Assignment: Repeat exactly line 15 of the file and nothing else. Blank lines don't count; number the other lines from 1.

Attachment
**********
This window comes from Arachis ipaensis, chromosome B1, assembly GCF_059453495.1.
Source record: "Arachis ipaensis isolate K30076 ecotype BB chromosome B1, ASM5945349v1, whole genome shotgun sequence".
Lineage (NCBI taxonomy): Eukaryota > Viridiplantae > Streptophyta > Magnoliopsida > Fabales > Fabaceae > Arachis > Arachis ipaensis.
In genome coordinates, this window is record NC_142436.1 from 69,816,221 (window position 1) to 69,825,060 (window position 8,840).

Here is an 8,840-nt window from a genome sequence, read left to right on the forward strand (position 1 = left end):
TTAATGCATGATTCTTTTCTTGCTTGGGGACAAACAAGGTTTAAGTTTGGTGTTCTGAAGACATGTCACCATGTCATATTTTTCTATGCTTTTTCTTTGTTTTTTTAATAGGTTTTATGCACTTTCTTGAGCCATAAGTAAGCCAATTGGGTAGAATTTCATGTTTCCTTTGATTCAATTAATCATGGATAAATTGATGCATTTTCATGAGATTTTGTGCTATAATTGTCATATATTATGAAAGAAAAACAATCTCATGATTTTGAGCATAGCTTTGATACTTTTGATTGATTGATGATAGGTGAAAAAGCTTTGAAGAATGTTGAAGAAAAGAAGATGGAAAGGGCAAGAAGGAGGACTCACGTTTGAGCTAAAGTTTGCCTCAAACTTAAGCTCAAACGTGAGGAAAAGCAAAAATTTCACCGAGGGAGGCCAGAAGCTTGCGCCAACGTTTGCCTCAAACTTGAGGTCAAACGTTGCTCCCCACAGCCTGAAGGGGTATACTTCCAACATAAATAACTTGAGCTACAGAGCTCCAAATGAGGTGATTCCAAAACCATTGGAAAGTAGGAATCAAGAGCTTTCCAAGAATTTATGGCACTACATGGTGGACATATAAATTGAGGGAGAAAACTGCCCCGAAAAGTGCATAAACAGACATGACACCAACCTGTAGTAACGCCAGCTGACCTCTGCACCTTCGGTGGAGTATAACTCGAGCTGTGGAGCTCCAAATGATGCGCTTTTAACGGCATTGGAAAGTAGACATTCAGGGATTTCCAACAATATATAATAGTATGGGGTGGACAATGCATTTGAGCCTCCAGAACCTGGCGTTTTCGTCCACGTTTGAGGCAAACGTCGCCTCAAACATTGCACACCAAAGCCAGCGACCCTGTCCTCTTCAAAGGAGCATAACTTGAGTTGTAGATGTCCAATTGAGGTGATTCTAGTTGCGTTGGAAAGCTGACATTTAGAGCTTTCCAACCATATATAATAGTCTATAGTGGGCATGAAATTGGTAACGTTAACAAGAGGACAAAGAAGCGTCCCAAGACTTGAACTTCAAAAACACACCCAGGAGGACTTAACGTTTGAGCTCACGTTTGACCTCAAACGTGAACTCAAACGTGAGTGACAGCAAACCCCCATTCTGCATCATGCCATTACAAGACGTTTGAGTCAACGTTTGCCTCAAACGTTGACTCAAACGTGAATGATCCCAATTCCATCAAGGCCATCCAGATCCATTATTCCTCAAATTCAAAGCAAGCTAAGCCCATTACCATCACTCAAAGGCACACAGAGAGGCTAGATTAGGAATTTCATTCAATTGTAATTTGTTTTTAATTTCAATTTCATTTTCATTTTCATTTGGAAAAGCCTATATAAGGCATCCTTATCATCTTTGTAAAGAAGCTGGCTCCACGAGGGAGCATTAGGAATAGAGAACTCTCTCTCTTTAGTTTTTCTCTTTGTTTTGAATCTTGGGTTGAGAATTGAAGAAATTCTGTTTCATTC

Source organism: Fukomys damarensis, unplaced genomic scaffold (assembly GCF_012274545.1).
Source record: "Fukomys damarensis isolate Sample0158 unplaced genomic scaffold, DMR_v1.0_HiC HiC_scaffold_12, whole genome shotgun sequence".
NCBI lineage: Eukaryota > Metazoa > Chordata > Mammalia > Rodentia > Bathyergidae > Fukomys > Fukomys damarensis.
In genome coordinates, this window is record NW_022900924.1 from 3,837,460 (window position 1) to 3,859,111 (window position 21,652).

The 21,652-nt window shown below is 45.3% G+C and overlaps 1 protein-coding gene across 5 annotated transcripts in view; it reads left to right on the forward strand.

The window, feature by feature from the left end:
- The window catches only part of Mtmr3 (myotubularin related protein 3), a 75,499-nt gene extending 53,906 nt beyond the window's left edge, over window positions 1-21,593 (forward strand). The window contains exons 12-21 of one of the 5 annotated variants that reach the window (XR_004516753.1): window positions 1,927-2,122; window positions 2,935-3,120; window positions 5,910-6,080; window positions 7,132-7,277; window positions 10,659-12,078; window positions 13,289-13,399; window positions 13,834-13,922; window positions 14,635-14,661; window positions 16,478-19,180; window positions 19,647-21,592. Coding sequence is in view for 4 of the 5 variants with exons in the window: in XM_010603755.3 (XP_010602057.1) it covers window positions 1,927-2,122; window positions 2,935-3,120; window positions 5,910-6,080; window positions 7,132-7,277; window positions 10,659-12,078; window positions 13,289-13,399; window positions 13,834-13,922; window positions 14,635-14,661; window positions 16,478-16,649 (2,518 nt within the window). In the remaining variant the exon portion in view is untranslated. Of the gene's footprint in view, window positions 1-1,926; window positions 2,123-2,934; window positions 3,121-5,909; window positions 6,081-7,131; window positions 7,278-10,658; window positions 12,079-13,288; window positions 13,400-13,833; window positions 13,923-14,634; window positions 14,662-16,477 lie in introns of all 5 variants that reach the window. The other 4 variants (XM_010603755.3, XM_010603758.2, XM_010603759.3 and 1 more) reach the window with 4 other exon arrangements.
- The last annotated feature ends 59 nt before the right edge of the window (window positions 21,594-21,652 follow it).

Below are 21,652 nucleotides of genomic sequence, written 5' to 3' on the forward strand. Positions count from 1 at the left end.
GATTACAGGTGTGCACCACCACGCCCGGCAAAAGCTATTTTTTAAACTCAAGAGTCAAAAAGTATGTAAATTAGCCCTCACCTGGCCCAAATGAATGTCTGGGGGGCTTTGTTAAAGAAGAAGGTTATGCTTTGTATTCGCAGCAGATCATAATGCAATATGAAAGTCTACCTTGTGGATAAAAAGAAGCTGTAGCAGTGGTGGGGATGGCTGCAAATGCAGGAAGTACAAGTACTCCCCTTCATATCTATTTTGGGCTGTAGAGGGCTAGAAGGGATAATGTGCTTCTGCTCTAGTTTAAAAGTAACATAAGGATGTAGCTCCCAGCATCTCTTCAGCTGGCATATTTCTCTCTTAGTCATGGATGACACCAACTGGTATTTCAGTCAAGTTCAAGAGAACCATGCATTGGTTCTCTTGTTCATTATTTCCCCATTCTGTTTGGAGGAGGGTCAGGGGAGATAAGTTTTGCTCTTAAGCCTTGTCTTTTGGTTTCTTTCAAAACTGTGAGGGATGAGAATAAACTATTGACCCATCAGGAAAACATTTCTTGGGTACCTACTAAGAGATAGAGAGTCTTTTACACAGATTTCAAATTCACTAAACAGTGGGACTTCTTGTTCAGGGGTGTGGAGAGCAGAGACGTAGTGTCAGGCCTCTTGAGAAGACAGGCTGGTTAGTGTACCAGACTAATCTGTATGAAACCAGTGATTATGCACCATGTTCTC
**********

Below are 21,652 nucleotides of genomic sequence, written 5' to 3' on the forward strand. Positions count from 1 at the left end.